It's an interesting question - and one with potentially many good answers! Our quibble of the week author Susanna Dodds seemingly notes a potential flaw in JK Rowling's magical world. Her essay points to the fact that a Boggart would probably have little to no effect on a person whose worst fear was falling or drowning.
For heights, supposing it would turn into a high building or a cliff edge, how is that going to scare you? Besides the fact that the building or cliff edge would be in miniature (proved by the fact that Professor Remus Lupin's boggart was a miniature full moon) you are clearly not standing on a high area so why would you be scared? Being afraid of heights doesn't mean you will be afraid of high areas if you aren't even on them. It may show you in miniature falling off a high area but again how would that scare you? You aren't really falling and you do not feel the sensation of falling.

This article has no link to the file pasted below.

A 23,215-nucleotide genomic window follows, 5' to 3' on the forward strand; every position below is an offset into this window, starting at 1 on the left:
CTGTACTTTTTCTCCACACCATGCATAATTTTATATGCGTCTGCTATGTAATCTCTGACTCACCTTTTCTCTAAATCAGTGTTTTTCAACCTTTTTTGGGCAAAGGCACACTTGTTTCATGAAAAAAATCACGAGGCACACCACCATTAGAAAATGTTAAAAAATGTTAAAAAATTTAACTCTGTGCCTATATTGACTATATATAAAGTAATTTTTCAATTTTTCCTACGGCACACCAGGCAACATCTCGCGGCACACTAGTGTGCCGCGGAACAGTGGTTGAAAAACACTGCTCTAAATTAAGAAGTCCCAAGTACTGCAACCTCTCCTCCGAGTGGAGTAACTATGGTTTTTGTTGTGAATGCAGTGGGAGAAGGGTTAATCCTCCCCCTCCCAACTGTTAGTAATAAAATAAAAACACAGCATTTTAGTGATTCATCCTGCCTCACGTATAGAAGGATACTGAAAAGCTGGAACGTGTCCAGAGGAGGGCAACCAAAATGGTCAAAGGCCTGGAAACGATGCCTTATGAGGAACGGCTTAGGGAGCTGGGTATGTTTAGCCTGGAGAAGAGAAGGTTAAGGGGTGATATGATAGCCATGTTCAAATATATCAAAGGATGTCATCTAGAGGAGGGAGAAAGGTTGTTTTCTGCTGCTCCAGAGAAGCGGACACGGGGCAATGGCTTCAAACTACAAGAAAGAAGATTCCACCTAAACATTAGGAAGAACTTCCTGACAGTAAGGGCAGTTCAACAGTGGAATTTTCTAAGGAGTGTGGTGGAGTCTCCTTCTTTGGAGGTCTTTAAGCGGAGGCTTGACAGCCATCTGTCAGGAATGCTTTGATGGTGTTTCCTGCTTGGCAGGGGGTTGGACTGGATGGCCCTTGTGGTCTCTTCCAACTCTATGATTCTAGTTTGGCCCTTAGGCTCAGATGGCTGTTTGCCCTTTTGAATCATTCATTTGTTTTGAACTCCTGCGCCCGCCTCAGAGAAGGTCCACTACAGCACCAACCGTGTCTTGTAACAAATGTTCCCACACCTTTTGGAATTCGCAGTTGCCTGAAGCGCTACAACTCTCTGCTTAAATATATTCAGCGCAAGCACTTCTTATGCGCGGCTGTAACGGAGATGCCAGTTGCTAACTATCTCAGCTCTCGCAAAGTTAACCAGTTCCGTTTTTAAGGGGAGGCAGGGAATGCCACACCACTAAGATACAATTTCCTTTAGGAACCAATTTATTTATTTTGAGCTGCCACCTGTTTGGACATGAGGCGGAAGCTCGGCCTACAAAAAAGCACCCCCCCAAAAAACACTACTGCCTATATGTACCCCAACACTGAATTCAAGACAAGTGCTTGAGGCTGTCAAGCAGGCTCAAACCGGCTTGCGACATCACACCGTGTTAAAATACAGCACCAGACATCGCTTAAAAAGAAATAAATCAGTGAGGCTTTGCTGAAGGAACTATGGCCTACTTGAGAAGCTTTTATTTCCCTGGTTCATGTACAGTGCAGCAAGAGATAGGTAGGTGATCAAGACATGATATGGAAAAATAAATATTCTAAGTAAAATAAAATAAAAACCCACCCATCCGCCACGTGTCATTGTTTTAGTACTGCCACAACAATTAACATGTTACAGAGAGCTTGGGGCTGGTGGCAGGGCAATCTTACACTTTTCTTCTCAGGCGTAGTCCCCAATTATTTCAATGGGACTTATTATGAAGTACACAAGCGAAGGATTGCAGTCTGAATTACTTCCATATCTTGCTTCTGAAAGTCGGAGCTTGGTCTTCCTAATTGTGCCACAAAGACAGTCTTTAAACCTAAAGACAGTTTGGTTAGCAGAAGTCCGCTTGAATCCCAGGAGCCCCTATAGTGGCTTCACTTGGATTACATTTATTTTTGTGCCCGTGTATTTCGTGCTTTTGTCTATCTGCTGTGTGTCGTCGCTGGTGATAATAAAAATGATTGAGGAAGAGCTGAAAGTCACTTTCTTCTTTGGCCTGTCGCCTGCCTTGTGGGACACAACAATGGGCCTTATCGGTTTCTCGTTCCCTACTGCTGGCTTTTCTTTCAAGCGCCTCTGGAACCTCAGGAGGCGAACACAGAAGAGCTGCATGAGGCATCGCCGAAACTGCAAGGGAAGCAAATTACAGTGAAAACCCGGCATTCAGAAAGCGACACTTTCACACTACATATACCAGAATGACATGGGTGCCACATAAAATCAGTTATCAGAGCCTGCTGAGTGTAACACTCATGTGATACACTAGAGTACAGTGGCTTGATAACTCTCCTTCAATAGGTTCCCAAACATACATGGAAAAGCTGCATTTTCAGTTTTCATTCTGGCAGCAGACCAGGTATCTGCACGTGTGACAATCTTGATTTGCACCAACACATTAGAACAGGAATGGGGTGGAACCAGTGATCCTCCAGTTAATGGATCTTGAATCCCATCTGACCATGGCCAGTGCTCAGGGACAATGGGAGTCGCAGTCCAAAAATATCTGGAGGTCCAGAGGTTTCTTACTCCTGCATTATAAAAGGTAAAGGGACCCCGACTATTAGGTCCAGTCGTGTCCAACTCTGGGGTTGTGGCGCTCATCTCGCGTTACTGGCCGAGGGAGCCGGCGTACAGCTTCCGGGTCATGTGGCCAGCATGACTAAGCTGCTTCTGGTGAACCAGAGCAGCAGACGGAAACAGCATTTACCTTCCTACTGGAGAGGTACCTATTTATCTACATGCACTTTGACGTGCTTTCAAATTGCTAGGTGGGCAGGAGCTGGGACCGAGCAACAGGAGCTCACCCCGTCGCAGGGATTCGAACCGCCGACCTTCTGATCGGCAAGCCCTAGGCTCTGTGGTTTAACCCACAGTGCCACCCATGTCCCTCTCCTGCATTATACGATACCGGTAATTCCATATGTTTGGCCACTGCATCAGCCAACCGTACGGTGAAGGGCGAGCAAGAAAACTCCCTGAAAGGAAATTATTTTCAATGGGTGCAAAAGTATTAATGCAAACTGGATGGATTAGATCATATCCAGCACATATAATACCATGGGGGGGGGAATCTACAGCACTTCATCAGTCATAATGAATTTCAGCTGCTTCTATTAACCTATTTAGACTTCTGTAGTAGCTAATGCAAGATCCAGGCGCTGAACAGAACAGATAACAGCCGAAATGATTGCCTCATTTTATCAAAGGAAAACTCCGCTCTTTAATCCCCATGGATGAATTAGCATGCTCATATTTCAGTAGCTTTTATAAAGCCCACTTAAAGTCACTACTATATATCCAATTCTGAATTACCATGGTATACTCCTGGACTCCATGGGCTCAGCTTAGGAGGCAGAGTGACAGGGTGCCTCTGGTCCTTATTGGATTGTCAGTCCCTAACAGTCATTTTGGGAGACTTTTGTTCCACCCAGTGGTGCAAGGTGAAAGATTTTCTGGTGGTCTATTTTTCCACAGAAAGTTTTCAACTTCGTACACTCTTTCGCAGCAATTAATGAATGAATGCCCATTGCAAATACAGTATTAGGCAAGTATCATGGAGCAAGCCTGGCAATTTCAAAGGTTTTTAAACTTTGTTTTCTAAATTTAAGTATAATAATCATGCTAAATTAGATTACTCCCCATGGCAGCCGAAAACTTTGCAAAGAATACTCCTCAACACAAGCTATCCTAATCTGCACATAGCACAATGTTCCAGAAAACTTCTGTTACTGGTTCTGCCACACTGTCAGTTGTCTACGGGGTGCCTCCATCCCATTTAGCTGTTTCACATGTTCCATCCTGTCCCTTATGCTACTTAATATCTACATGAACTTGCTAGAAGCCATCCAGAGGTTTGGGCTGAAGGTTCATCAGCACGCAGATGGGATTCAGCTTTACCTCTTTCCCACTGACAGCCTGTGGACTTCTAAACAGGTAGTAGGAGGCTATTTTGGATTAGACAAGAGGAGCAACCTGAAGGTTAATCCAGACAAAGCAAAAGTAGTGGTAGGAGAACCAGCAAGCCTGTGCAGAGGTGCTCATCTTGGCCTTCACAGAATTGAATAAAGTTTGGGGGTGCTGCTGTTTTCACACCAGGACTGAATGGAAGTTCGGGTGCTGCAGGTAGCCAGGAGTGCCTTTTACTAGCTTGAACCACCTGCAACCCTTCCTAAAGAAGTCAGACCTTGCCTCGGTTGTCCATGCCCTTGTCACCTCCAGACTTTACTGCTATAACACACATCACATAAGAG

What do you think - is Susanna correct that this is a flaw in the book series? Or would the Boggart have a different sort of effect on the recipient person than just changing its form? Leave your thoughts on this one in the comments below, and maybe we can all figure it out together.
Every week MuggleNet runs the Quibble of the Week challenge over in our Editorials section. If you would like your own Potter essay to be featured on MuggleNet, send an email to us at firstname.lastname@example.org.